Health reform may spur better engagement for open enrollment
Whereas in the past employees mostly neglected their health care benefits elections, this year nearly two-thirds of Americans (65%) say health care reform has encouraged them to review their health benefits more closely during open enrollment, finds a new survey.
Half of respondents to the United Healthcare survey acknowledge that in the past they usually spent only an hour or less reviewing their health benefit options. That’s changing for a majority of consumers who have listened intently to the debate over health care and are applying the critical eye they’ve cast on politicians’ arguments to their benefits.
"Open enrollment season is a great learning opportunity, but that learning environment must be a two-way street," says Austin Pittman, United Healthcare’s chief growth officer who also leads the company’s open enrollment activities.
"Just as we encourage people to closely examine their health benefits and ask questions, it’s also important that employers and insurers communicate clearly about the different options that are available. Consumers who better understand their health care options make better health decisions, which can lead to better personal health and well-being," he adds.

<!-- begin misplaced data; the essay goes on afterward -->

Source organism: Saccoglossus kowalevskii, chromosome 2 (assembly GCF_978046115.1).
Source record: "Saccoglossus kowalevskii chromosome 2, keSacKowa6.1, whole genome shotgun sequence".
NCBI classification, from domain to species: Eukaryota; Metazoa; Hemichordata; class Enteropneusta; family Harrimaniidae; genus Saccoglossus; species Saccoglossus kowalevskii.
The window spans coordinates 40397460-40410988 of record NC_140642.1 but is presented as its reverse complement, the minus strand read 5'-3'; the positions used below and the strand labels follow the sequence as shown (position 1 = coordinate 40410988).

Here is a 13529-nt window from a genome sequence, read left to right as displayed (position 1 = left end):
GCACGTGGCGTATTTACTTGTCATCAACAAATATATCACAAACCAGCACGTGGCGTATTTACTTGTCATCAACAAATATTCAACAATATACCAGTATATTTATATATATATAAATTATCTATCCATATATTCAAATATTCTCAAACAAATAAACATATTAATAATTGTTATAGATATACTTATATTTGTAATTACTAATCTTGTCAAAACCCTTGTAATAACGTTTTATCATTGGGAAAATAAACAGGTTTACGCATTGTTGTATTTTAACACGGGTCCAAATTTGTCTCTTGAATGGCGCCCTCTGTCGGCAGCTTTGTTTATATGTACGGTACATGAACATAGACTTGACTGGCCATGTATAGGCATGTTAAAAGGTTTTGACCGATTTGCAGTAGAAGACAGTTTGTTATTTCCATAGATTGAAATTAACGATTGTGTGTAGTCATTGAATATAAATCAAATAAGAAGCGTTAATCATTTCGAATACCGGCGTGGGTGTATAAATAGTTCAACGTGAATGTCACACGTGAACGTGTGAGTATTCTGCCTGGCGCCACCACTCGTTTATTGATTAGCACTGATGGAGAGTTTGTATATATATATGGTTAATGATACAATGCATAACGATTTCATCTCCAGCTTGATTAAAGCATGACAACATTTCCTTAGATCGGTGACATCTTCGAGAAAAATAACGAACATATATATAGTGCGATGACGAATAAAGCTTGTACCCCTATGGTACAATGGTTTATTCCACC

The national telephonic survey analyzed responses from nearly 1,000 adults age 18 or older and who receive their health coverage through their or a family member’s employer.
Despite this growing interest in their benefits, 40% of Americans—and 48% of 18 to 34 year olds—report they only “somewhat” understand their health benefits but want to learn more, or do not understand them at all.
Employers can take steps to decrease this percentage by simplifying their language to describe benefits, as suggested by 77% of respondents. In addition, 69% say they would like their employers to provide new types of educational materials, such as interactive or multimedia.
The most popular methods for learning about health benefits are through brochures or print materials that describe their benefits (31% cite this as the most preferable mode) and an easy-to-understand Web site that teaches them about their benefits (29%). Among 18 to 34 year olds, a Web site is the most preferred method (44%).
In comparison to the lack of time previously taken to research enrollment materials and elect health benefits, Americans spend on average 10 hours researching a new car and five hours researching a mortgage, finds a May 2010 survey conducted by Harris Interactive for Zillow Mortgage Marketplace.
Hopefully, the national dialogue around health care in America will encourage more consumers to educate themselves about their health benefits this open enrollment season as they would a new car or plasma TV.
Source: Employee Benefit News